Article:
Tetsunori Koizumi, Director
Constants are invariant numbers discovered by mathematicians to distinguish them from variables. The circumference—or the diameter—of a circle is a variable because it varies with the size of a circle. However, the ratio of a circle’s circumference to its diameter, regardless of its size, is a constant, which is called the number pie and is denoted by the Greek letter π. The base of natural logarithm, denoted by e, is another well-known constant discovered by mathematicians.
To the extent that circles can be found in the natural world around us—the eyes of some insects and birds, the shape of some flowers and leaves, and the full moon reflected on the calm surface of a pond—π can be considered as representing a constant in nature in that it captures a certain feature of the natural world. The same can also be said of e in that it is employed in representing exponential growth or decay of the number of species in the natural world.
While the discovery of mathematical constants such as p and e is remarkable, what is equally, if not more, remarkable is the discovery of constants in nature by physicists such as Ludwig Boltzmann (1844-1906), Max Planck (1858-1947) and Albert Einstein (1879-1955). In fact, the constants they have discovered are known as “nature’s great hall of constants”, according to Lloyd Motz and Jefferson H. Weaver2, and include gravitational constant G, the speed of light c, the unit electric charge q, the Boltzmann constant k, and the Planck constant h.
Conservation laws, while they do not represent constants in the sense of invariant numbers, can also be considered as constants in nature in the expanded sense of that term. This is so because a conservation law is a statement about something that does not change. Thus, Kepler’s law, which shows that the radius vector from the sun to a given planet sweeps out equal areas in equal times, is a classic example of such a conservation law. Newton’s third law of classical mechanics is another example in that it shows the conservation of linear momentum, which is defined as mass times velocity. In fact, search for constancy in the natural world has led physicists to reformulate classical mechanics in terms of the canonical equations in which an action variable becomes a constant of motion, and an angle variable a linear function of time. And in the adoption of this contradictory term, “constant of motion”, we see an extreme form of physicists’ passion—or obsession—to seek constancy amid changing phenomena in the natural world.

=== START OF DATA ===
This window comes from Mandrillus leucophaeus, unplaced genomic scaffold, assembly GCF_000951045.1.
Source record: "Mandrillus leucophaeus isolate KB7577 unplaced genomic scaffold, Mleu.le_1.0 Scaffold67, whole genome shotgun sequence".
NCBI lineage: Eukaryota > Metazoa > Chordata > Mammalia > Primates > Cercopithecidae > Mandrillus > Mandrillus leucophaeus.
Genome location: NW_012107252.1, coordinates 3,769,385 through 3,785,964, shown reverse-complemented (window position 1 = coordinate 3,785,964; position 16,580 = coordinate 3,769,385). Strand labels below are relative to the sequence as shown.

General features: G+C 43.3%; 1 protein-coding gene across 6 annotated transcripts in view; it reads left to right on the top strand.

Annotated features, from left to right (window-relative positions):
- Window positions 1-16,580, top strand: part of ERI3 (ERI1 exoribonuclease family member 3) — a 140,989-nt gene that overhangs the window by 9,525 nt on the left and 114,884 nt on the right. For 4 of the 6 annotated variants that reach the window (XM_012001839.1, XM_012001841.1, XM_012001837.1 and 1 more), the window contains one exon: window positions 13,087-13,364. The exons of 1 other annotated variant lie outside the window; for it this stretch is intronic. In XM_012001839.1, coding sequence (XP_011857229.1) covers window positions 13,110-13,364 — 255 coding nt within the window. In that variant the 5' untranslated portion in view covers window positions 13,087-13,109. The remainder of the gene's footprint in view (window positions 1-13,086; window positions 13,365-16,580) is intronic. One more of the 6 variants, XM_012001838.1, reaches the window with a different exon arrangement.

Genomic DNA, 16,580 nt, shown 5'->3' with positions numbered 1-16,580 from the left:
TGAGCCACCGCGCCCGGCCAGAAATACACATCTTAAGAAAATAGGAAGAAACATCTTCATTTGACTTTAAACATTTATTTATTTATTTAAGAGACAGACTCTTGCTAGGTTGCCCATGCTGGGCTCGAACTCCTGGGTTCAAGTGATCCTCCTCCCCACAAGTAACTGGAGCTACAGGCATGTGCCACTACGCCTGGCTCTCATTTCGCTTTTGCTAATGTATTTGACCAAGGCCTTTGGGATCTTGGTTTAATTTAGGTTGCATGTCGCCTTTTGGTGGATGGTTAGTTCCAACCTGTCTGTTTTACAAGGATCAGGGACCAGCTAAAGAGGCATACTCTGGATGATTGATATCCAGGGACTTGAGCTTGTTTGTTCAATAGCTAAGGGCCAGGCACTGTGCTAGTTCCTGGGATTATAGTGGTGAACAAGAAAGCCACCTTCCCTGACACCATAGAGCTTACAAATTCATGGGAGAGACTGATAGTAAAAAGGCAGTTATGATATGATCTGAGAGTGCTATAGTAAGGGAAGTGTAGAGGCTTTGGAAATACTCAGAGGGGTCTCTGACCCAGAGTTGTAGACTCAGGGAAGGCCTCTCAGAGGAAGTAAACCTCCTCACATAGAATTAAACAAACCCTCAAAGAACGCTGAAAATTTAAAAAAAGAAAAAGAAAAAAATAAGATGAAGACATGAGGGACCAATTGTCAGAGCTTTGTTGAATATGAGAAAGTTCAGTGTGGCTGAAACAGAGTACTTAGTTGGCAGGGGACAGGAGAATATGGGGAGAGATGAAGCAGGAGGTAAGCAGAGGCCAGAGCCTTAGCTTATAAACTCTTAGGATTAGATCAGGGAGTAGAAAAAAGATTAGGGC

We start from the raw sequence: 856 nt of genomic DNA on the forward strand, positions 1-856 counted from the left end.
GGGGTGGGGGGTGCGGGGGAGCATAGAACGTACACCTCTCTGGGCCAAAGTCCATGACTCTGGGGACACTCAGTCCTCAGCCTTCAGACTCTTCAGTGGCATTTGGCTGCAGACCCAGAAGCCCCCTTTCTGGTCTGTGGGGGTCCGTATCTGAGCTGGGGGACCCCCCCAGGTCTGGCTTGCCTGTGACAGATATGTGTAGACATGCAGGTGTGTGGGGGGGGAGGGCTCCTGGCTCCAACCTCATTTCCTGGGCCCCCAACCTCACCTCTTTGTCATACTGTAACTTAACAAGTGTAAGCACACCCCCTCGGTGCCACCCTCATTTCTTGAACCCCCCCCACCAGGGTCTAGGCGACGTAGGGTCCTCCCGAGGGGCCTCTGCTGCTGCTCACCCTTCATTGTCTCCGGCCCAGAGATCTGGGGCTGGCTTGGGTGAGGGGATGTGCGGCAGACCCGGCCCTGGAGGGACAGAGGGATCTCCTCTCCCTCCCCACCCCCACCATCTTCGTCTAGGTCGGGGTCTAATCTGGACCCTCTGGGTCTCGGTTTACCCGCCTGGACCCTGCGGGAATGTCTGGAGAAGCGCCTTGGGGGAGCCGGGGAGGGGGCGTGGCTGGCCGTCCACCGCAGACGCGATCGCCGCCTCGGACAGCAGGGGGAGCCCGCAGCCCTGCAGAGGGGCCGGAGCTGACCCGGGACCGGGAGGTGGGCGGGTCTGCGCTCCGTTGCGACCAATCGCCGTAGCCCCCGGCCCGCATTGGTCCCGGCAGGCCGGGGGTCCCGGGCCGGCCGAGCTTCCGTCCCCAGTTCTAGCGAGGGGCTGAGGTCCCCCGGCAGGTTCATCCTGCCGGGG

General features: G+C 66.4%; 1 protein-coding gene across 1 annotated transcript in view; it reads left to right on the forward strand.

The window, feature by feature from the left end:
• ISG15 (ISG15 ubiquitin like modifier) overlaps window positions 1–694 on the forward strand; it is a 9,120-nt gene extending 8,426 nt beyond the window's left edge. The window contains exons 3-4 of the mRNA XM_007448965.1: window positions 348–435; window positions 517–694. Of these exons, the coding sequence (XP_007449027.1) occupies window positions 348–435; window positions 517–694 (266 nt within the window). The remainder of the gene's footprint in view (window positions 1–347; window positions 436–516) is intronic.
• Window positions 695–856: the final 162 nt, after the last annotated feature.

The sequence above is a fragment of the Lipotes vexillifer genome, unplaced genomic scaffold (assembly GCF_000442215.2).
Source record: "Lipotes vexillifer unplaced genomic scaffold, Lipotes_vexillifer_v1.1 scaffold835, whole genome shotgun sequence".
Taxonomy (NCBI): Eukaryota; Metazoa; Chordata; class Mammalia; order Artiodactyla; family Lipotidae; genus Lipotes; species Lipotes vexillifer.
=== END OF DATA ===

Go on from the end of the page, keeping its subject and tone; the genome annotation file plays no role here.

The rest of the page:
The culmination of physicists’ search for constancy in the form of conservation laws would be the law of conservation of energy as it applies to all natural phenomena. Thus, Feynman writes: “There is a fact, or if you wish, a law, governing all natural phenomena that are known to date. Here is no known exception to this law—it is exact so far as we know. The law is called the conservation of energy. It states that there is a certain quantity, which we call energy, that does not change in the manifold changes which nature undergoes.”3
The passion for searching for constants in nature by scientists is in sharp contrast to poets who see nothing but inconstancy in the world around us, as exemplified by a statement ascribed to Jonathan Swift (1667-1745): “There is nothing in this world constant, but inconstancy.”4 It is also in sharp contrast to the willingness to accept change as the basic fact of nature by Eastern philosophers such as Lao Tsu and the Buddha. To them, nature is that which undergoes change at all times, characterized by a word like tao or anicca. If there is any effort to seek constancy in Eastern philosophy, it is an effort to seek the constancy of the mind, for only by stilling the mind do we become ready to accept nature as it really is in the state of constant change. There is actually a cautionary tale about the scientists’ passion for searching for constancy in nature. The cosmological constant, which Einstein introduced when he was trying to develop a static model of the universe, turned out to be a mistake, which he later admitted as the biggest mistake of his life.
- See, for example, Steven R. Finch, Mathematical Constants, Cambridge University Press, 2003.
- Lloyd Motz and Jefferson H. Weaver, The Story of Physics, New York: Avon Books, 1989, p. 195
- Feynman, Richard, Six Easy Pieces, Reading: Addison-Wesley, 1996, p. 69.
- Jonathan Swift, A Critical Essay upon the Faculties of the Mind, 1707.